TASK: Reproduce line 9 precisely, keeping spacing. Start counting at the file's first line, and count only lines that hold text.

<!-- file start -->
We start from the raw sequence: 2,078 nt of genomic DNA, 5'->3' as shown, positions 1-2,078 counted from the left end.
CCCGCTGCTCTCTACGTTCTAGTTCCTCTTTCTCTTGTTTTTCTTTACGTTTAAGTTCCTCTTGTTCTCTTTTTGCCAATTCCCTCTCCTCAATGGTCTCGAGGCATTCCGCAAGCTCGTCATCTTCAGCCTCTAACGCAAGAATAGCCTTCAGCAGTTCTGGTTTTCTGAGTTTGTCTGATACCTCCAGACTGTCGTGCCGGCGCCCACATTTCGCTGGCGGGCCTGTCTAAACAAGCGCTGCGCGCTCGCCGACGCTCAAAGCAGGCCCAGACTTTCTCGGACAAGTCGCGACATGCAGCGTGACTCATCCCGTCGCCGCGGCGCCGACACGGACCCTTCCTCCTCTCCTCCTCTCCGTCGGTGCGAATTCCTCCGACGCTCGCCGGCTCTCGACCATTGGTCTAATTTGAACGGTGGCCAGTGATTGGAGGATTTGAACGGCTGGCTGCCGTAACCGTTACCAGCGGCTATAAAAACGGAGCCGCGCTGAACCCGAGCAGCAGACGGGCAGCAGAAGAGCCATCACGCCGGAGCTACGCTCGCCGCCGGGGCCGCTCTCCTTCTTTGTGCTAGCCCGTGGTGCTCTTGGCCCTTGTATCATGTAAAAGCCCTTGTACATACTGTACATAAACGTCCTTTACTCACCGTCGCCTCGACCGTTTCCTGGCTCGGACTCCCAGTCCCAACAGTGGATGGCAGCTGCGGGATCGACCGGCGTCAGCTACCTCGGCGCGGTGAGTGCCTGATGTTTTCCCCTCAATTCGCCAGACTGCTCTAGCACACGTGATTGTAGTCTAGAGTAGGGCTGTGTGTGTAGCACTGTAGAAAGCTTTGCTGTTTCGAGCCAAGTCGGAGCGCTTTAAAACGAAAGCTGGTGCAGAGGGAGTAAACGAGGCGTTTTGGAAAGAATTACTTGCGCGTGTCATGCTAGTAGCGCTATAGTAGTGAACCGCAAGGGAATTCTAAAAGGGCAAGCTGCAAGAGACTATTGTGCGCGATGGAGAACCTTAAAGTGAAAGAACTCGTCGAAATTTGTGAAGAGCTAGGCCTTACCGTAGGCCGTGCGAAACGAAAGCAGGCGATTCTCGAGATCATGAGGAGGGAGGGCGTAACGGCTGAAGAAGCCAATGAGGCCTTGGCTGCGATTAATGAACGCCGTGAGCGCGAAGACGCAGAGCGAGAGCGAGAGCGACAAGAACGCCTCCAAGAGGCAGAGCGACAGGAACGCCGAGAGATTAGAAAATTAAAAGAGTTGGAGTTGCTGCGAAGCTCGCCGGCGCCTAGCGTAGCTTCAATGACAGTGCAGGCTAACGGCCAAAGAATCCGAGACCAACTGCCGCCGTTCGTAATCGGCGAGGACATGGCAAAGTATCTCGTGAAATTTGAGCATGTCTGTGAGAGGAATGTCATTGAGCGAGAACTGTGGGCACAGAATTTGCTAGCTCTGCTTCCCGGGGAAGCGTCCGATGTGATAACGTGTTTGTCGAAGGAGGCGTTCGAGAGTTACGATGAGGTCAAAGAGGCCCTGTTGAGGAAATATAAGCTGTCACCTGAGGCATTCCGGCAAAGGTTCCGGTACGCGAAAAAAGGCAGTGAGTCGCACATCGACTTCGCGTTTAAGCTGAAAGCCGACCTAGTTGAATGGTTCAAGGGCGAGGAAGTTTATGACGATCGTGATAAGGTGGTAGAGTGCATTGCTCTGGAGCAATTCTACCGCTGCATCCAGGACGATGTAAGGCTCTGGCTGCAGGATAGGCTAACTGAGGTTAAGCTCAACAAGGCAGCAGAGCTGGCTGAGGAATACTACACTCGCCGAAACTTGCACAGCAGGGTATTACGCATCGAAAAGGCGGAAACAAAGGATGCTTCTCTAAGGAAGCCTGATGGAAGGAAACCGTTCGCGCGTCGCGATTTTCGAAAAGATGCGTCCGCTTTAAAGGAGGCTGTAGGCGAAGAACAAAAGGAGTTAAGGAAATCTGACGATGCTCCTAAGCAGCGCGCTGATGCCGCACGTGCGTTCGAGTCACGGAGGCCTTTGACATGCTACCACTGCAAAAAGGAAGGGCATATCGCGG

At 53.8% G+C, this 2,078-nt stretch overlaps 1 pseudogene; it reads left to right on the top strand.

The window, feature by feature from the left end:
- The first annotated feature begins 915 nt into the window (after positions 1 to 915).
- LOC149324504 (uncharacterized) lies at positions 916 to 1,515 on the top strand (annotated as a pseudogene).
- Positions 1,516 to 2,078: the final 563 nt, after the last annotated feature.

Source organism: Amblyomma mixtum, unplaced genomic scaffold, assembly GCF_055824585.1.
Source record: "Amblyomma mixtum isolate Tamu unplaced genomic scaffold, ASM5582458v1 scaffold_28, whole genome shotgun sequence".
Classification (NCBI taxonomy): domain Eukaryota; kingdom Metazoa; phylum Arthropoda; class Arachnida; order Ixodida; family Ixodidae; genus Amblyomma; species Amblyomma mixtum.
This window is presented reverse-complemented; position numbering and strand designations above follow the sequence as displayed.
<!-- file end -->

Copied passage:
Source record: "Amblyomma mixtum isolate Tamu unplaced genomic scaffold, ASM5582458v1 scaffold_28, whole genome shotgun sequence".